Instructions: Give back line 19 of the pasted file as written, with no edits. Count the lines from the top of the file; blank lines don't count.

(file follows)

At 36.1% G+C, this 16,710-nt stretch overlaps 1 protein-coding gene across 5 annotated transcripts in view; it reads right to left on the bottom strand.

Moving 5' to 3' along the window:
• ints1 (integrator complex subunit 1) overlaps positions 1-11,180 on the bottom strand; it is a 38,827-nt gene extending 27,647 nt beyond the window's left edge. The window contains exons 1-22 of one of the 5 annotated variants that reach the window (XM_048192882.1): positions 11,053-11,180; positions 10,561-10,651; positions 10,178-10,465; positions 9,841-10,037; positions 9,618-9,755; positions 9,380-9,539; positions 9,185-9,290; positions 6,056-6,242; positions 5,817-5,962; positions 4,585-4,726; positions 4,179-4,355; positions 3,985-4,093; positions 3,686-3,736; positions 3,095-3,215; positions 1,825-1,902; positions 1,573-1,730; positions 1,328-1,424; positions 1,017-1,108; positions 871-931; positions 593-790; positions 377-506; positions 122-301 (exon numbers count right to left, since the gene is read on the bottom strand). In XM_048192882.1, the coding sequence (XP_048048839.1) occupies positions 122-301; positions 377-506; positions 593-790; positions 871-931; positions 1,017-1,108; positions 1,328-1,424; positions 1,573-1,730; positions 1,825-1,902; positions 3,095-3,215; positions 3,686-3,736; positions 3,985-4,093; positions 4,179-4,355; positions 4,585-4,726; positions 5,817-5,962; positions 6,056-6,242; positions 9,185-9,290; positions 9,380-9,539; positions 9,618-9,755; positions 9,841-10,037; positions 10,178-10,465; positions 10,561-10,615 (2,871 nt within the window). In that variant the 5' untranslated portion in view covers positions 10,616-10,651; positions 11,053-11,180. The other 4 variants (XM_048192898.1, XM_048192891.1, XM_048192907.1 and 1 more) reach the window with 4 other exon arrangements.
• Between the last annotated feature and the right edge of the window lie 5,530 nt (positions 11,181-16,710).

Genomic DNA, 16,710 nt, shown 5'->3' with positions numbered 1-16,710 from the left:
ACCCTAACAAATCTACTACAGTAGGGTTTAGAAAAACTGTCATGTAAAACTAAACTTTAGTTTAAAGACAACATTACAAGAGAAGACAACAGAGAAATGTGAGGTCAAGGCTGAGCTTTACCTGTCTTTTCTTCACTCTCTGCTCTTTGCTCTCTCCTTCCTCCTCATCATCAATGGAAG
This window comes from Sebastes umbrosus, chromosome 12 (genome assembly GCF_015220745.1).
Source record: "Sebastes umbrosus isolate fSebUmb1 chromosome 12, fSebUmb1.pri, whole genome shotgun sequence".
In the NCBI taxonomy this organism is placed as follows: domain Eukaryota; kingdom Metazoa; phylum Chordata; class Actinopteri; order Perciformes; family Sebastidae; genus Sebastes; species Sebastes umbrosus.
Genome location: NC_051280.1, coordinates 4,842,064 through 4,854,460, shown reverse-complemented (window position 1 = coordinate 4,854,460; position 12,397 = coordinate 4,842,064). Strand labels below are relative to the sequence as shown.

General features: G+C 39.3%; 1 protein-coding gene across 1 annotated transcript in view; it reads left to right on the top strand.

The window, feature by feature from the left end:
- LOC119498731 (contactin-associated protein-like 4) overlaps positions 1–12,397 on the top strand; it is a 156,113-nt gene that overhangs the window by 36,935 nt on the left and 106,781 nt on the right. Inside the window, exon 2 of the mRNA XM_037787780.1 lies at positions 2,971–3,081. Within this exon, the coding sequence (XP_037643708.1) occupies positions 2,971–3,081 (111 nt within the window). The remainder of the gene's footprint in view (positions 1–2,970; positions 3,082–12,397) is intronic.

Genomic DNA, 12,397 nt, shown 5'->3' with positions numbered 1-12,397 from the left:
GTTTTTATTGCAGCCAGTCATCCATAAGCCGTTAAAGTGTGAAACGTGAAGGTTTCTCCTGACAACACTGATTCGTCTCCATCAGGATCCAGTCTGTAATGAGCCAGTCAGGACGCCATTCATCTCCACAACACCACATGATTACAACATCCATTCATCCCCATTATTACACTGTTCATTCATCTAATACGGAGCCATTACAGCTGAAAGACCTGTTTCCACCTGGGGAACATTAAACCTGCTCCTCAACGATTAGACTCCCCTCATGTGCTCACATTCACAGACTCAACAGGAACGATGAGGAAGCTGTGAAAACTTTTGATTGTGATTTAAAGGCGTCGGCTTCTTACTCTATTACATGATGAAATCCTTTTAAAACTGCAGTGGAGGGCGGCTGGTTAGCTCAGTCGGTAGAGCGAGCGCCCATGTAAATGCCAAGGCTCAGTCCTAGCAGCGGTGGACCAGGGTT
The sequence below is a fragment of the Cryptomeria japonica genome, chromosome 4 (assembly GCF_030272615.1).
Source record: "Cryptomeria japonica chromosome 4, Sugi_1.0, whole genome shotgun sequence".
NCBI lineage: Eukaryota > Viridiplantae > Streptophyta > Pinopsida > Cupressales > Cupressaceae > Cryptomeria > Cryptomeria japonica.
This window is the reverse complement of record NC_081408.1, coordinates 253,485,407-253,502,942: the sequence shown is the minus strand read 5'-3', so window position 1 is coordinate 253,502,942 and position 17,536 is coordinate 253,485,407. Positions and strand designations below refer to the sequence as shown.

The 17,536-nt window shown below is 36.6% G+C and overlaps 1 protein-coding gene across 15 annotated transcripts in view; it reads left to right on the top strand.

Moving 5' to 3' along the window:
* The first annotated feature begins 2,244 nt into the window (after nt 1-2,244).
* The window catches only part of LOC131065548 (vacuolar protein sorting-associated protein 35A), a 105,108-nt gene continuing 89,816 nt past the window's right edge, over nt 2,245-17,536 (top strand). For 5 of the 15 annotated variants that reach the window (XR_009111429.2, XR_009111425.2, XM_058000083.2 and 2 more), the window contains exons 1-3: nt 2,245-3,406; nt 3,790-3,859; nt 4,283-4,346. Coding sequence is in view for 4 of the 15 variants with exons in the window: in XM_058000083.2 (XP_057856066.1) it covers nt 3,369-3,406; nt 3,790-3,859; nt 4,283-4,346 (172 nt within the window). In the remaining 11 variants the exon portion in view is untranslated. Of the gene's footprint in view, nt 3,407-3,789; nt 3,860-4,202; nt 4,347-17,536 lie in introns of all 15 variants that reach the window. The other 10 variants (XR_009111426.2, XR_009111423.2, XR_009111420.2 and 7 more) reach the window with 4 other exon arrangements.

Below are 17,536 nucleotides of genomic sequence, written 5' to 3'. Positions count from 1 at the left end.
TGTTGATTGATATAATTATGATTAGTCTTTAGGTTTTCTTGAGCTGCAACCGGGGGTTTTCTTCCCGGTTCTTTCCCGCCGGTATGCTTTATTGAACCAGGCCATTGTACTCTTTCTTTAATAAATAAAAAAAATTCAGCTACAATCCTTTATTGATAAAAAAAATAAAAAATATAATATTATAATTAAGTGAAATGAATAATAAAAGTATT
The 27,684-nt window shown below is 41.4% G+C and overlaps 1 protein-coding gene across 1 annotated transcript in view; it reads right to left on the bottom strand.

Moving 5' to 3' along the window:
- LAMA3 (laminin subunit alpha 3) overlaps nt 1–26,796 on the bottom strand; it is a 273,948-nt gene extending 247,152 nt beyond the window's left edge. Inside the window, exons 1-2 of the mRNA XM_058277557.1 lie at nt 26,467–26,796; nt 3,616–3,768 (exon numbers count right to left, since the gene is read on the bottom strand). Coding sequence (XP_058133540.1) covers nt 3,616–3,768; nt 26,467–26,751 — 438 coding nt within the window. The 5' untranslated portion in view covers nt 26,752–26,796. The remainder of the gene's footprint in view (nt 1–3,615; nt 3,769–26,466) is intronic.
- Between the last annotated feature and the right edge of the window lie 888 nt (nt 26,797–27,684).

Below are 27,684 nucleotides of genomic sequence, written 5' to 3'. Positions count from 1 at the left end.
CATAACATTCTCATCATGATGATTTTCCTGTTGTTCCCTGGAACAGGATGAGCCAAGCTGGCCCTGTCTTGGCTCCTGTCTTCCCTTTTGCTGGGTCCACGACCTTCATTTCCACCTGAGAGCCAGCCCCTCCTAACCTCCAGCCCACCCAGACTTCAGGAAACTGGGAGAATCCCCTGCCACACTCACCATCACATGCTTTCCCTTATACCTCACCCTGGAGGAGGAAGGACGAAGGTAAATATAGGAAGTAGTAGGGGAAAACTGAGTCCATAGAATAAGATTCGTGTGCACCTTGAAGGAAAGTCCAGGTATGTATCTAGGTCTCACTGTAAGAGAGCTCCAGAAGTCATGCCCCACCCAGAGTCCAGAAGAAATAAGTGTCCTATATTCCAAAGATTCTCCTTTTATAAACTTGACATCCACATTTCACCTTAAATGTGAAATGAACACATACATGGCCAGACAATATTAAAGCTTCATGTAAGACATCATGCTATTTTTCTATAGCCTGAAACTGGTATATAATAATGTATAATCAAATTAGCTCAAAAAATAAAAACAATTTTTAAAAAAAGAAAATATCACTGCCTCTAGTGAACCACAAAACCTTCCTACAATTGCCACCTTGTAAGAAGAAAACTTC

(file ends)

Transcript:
This window is the reverse complement of record NC_081408.1, coordinates 253,485,407-253,502,942: the sequence shown is the minus strand read 5'-3', so window position 1 is coordinate 253,502,942 and position 17,536 is coordinate 253,485,407. Positions and strand designations below refer to the sequence as shown.